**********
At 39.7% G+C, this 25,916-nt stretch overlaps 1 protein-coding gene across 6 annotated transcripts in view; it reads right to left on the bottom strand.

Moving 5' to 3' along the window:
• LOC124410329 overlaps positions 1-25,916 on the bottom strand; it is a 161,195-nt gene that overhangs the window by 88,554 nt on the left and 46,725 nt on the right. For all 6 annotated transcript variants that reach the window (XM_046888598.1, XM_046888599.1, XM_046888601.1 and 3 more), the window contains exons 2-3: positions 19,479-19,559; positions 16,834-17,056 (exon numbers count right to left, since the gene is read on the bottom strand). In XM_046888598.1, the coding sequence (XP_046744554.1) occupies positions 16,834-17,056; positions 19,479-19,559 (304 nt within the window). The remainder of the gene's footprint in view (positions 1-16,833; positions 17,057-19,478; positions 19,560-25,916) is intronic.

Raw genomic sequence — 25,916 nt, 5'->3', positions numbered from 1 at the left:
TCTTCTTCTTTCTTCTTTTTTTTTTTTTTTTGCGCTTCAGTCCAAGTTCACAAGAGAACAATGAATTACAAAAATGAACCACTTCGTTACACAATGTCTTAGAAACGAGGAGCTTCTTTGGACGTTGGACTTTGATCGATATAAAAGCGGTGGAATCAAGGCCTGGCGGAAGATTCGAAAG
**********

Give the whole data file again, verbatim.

At 39.7% G+C, this 25,916-nt stretch overlaps 1 protein-coding gene across 6 annotated transcripts in view; it reads right to left on the bottom strand.

Moving 5' to 3' along the window:
• LOC124410329 overlaps positions 1-25,916 on the bottom strand; it is a 161,195-nt gene that overhangs the window by 88,554 nt on the left and 46,725 nt on the right. For all 6 annotated transcript variants that reach the window (XM_046888598.1, XM_046888599.1, XM_046888601.1 and 3 more), the window contains exons 2-3: positions 19,479-19,559; positions 16,834-17,056 (exon numbers count right to left, since the gene is read on the bottom strand). In XM_046888598.1, the coding sequence (XP_046744554.1) occupies positions 16,834-17,056; positions 19,479-19,559 (304 nt within the window). The remainder of the gene's footprint in view (positions 1-16,833; positions 17,057-19,478; positions 19,560-25,916) is intronic.

Raw genomic sequence — 25,916 nt, 5'->3', positions numbered from 1 at the left:
TCTTCTTCTTTCTTCTTTTTTTTTTTTTTTTGCGCTTCAGTCCAAGTTCACAAGAGAACAATGAATTACAAAAATGAACCACTTCGTTACACAATGTCTTAGAAACGAGGAGCTTCTTTGGACGTTGGACTTTGATCGATATAAAAGCGGTGGAATCAAGGCCTGGCGGAAGATTCGAAAG